Thousands of onlookers witnessed the arrival of the cargo aircraft, the largest aircraft in the world, on Sunday morning in Perth, Western Australia.
Ron Koehler, CEO of Schenker Australia, said: “The excitement was great, there were high expectations, to organise the airfreight in an Antonov 225 is an absolute highlight. The cooperation between our experts in Adelaide and Perth with Czech colleagues went smoothly. We are really proud of this order for our clients here in Australia.”
Karpeles Flight Services, a specialist of DB Logistics subsidiary DB Schenker for the chartering of aircrafts, is responsible for the organisation of the trip around the world.
The transportation of the generator started on May 10 in the city of Pilsen in the Czech Republic, from where it was moved overnight by a special multiple-axle truck to Prague, the airport of the country’s capital city.
Rolled onto the behemoth plane in Prague was the Czech-built 2-Pole DAX electric generator. DB Schenker stated that the cargo was delivered to the plane on the back of a specialised truck.
According to Australia’s Mining Monthly, the generator’s manufacturer Brush said that the 117t piece of plant was “specially commissioned as an emergency replacement and built in under 20 weeks” for South32.
The generator was loaded into the AN 225 (which is 84m long and 18m high). The generator (which measures 8.8m x 3.5m x 3.2m) was covered with a special canvas and welded at more than 30 fixation points in the Antonov.
Departure took place on Thursday May 12. Stopovers on the almost 14,000km long trip were scheduled in Turkmenbashi (Turkmenistan), Hyderabad (India) and Kuala Lumpur (Malaysia). DB Schenker also arranged for the land transport to South32’s Worsley Alumina refinery in Collie, a four hour drive from Perth.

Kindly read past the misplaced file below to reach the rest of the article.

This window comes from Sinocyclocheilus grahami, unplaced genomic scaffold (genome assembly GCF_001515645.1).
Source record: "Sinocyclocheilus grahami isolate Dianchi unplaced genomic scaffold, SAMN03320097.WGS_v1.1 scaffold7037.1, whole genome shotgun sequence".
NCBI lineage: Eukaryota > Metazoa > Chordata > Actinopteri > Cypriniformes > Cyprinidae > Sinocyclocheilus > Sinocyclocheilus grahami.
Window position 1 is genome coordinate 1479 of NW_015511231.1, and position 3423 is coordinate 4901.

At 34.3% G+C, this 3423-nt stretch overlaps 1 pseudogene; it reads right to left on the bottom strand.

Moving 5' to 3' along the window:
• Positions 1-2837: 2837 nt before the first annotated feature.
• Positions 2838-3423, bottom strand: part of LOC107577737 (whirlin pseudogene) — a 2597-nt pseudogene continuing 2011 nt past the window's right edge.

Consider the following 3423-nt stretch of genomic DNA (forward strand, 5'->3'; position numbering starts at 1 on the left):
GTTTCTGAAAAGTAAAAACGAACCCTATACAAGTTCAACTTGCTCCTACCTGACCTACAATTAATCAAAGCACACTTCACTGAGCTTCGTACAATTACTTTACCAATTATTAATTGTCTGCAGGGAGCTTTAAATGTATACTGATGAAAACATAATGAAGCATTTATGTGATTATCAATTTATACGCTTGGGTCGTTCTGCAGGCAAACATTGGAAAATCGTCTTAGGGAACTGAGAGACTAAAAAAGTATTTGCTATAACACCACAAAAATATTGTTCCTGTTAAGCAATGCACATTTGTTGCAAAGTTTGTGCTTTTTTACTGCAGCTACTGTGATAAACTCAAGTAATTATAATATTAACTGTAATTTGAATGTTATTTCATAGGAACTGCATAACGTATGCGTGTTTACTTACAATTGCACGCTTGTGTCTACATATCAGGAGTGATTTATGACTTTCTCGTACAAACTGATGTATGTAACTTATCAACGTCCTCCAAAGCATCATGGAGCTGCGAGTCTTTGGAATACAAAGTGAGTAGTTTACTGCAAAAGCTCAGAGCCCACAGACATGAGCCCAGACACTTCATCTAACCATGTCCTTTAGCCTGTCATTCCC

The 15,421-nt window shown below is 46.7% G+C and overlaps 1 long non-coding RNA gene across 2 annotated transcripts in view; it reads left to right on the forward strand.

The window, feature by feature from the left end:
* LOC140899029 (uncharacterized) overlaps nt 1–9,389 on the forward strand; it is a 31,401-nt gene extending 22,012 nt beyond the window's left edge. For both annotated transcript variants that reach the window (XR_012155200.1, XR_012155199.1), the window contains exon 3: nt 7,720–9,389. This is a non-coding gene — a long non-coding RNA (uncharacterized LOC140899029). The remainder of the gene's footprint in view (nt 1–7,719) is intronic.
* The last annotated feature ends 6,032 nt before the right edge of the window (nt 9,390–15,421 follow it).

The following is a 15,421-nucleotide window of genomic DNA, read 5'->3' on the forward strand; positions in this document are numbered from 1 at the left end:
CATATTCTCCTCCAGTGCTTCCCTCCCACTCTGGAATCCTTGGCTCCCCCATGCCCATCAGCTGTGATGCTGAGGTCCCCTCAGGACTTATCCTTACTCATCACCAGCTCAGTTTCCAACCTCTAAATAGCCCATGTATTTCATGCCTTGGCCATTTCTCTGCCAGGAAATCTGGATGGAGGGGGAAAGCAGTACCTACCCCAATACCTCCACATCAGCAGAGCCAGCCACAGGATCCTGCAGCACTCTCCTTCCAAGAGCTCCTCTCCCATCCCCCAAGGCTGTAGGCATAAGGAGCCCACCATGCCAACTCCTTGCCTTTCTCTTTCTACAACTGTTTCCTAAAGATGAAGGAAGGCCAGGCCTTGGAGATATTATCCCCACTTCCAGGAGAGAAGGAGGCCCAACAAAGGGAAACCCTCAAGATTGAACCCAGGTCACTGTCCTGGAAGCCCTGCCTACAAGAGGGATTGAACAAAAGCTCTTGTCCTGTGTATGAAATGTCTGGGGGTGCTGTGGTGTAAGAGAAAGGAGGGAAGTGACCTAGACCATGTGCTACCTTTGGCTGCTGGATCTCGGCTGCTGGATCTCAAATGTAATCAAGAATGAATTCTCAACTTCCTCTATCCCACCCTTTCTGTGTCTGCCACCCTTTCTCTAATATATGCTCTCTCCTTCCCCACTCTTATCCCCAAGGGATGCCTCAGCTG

Tony Johnson, senior manager, communications at South32, said that the Antonov was the more cost effective way for the generator to get to the company’s Worsley Alumina refinery.
He told AMM: “Bottom line was it was the right choice. The other option would obviously be via ocean, but we looked at all of the options and chose the plane. The Antonov was only aircraft that was up for the job given the compact weight of the generator, it’s only about the size of an average bedroom, but weighs 120t. So logistically that creates some challenges from a transport perspective.”
Following touchdown, the plane performed an unloading procedure known as an elephant kneel, which used a railing system to carefully lower the plane. A series of ramps and cranes, backed by a lifting study conducted previously, were then used to lift the generator onto the back of a truck. In total, 55 people were involved in the unloading of the unit.